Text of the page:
Friday Plenary Speaker
Mike Caulfield is currently a research scientist leading the UW Center for an Informed Public's rapid response efforts. He has worked with various organizations on digital literacy initiatives to combat mis- and disinformation, including the American Association of State Colleges and Universities’ American Democracy Project, the National Writing Project, and CIVIX Canada. He is an awardee of the Rita Allen/RTI Misinformation Solutions Prize and the author of an award-winning open textbook, “Web Literacy for Student Fact-Checkers.”
He developed the SIFT method for fact-checking (Stop, Investigate, Find better coverage, and Trace claims) and related classroom instruction modules that have been used in hundreds of universities and high schools in the U.S. and Canada. He is currently co-PI on an NSF grant exploring the teaching of SIFT and other lateral reading techniques to adult populations.
Plenary Address: Information as Experience: Propagandized Events and Online Information Literacy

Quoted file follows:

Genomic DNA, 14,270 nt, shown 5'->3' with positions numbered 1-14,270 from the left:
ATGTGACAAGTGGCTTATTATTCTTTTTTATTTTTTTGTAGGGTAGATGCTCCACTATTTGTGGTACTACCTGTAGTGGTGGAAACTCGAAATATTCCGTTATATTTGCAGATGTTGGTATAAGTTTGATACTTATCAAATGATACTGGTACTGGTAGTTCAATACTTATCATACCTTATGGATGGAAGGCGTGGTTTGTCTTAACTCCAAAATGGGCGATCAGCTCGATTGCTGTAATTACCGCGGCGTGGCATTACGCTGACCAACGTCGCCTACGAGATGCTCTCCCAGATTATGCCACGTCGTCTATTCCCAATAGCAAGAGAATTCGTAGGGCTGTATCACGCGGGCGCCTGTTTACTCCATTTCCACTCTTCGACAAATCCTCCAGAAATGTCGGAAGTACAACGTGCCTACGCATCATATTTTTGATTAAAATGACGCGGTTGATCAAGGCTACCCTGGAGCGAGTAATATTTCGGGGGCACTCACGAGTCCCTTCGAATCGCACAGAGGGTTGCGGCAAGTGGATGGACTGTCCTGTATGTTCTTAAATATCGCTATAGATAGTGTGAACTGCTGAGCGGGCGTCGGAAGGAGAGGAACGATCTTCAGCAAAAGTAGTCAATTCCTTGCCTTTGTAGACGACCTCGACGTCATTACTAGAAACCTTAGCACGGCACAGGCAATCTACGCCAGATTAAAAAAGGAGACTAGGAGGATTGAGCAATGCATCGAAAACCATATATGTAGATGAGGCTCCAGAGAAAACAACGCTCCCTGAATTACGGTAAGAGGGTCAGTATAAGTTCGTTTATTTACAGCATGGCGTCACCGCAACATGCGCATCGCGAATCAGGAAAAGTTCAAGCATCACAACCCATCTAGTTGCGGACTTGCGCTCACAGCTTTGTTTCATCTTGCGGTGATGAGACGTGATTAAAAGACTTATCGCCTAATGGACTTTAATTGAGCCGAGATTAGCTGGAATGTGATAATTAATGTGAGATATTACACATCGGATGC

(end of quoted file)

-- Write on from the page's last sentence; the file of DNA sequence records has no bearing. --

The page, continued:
Much information literacy is predicated on the idea that we form opinions and make decisions through seeking or encountering information. A look at the disinformation campaigns our students and patrons encounter, however, reveals that most disinformation is presented and processed as events. Photos are falsely captioned, videos deceptively edited. Conspiracy theorists dream up and propagate alternate timelines for the conspiracy-curious to experience on TikTok or Telegram. Even more traditionally static false information is portrayed as "newly leaked" or "just revealed", often tied to characters such as the renegade or former insider. In this keynote, information literacy expert and tracker of conspiracy narratives Mike Caulfield will talk about what it means to see information as experienced. Drawing from recent research on participatory propaganda, the presentation will walk listeners through the fascinating world of fabricated and falsely framed events, showing how various information literacy skills and understandings can help create a more disinformation-resilient population